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U.S. Economy:Worst Hiring Slump in 20 Years

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posted on Feb, 6 2003 @ 02:09 PM
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"The economy has fallen into its worst hiring slump in almost 20 years, and many business executives say they remain unsure when it will end.

The employment decline has become even worse than it was at a comparable point in the so-called jobless recovery of the early 1990's, according to recently revised statistics from the Labor Department. The economy has lost more than two million jobs, a drop of 1.5 percent, since the most recent recession began in March 2001, as layoffs have continued despite the resumption of economic growth more than a year ago. The decline was 1.3 percent at the same point in the business cycle a decade ago.
About one million people appear to have dropped out of the labor force since last summer, neither working nor looking for a job, according to government figures."

How much talk do YOU hear about Bush plans to help the economy grow jobs? None? Me neither.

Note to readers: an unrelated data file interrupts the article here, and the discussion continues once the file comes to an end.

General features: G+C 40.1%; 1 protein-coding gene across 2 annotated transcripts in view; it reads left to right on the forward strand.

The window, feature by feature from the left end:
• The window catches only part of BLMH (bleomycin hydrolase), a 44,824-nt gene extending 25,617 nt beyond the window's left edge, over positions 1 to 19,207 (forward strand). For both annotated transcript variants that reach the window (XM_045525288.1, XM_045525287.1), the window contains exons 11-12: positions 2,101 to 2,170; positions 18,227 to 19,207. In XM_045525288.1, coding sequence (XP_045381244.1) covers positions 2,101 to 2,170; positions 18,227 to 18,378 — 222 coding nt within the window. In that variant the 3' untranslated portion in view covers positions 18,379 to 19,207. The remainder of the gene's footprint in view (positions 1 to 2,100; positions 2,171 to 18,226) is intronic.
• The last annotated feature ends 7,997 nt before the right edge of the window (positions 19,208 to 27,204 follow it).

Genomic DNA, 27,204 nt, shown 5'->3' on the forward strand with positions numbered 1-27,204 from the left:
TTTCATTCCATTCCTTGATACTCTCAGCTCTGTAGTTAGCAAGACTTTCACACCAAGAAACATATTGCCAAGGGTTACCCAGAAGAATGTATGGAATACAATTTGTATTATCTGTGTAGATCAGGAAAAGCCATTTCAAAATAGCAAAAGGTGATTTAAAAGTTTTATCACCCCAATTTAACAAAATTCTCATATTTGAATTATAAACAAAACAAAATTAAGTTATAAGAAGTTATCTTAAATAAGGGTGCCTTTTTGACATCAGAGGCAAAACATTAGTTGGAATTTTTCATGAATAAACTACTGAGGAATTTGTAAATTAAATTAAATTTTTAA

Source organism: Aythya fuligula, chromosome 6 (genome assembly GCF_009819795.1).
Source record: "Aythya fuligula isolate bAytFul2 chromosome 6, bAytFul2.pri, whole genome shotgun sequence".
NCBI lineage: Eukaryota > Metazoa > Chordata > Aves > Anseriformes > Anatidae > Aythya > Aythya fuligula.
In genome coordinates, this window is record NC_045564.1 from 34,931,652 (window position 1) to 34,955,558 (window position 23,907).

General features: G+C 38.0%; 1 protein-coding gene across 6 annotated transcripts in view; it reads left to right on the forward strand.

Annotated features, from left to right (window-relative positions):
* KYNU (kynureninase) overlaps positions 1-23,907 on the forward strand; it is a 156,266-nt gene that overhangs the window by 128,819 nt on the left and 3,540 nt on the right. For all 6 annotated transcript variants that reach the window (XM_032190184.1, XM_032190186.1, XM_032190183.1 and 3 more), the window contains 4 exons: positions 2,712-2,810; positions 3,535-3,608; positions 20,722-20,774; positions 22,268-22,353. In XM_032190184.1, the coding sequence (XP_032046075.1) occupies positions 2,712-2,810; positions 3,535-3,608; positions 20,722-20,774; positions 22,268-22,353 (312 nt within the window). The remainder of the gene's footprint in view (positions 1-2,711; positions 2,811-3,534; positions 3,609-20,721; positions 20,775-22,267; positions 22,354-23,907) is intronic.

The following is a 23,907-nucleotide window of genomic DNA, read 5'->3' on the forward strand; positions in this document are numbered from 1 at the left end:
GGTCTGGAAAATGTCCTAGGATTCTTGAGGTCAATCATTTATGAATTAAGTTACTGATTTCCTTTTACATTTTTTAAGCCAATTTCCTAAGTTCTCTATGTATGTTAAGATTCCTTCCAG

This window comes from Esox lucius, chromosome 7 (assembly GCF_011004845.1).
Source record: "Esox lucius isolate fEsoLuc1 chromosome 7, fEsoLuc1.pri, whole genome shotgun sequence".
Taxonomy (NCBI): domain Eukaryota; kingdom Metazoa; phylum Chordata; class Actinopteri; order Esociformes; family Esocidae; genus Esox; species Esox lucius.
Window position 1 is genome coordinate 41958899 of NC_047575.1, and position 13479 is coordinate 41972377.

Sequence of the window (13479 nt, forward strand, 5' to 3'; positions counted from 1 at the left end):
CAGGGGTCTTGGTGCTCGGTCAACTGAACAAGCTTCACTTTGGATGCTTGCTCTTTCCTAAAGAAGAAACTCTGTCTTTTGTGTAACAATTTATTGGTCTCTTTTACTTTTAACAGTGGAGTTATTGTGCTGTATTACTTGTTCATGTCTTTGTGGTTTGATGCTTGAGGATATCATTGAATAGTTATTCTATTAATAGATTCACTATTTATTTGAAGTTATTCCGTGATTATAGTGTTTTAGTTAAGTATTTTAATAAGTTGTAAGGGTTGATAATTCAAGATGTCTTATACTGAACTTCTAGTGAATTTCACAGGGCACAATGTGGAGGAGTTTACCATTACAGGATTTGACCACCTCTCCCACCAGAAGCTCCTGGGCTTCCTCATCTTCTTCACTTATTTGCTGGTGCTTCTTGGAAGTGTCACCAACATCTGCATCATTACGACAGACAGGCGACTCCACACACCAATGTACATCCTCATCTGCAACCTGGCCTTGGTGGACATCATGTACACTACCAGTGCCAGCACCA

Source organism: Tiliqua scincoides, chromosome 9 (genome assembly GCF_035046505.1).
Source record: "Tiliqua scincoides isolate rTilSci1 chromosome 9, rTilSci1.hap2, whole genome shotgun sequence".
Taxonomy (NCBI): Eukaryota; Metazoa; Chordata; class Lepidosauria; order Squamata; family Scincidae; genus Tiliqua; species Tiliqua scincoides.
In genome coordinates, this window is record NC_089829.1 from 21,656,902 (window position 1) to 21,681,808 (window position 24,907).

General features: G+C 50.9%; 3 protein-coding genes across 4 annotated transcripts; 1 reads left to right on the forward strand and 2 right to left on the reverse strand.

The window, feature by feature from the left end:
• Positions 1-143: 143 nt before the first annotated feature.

www.nytimes.com...




posted on Feb, 6 2003 @ 02:24 PM
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"About one million people appear to have dropped out of the labor force since last summer, neither working nor looking for a job,"

What are these people doing..niether working nor looking for a job???are they on walfare..How does this work..???

Boomslang



posted on Feb, 6 2003 @ 02:47 PM
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I can speak for th markets I cover: let's say you have a guy who's 52 yrs old, Bachelors degree, 25 years experience as a mainframe programmer for Morgan Stanley, got laid off 11/01. In his case - too old to be hired for the junior slots ( they feel he'd bristle under the young management), too static in his technical background ( though to be in IT, you learn constantly and can pick up any other language/technique as long as you got the logic behind you) too expensive ( he'd jump at any job that they'd give him, even entry level, as long as he can get the practical experience). This is a guy I know that 'gave up' till some type of recovery occurs. Wife works, so their mortgage gets paid and kids get fed, but it's not pretty.



posted on Feb, 6 2003 @ 04:40 PM
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I know many of those same guys you're talking about BT - many mainframers are dying out with the technology they are trained on. Some have adapted - many haven't - though they still think there worth $150 an hour and too proud to admit otherwise. Our market in brutal right now and when it picks up I think many cobol programmers and JCL jocks are going to be left behind - had it not been for y2k most wouldn't have been around this long I am sad to say and hope I am wrong. Haven't met many mainframers that have made a smooth transition to C or java, myself.



[Edited on 6-2-2003 by Bob88]




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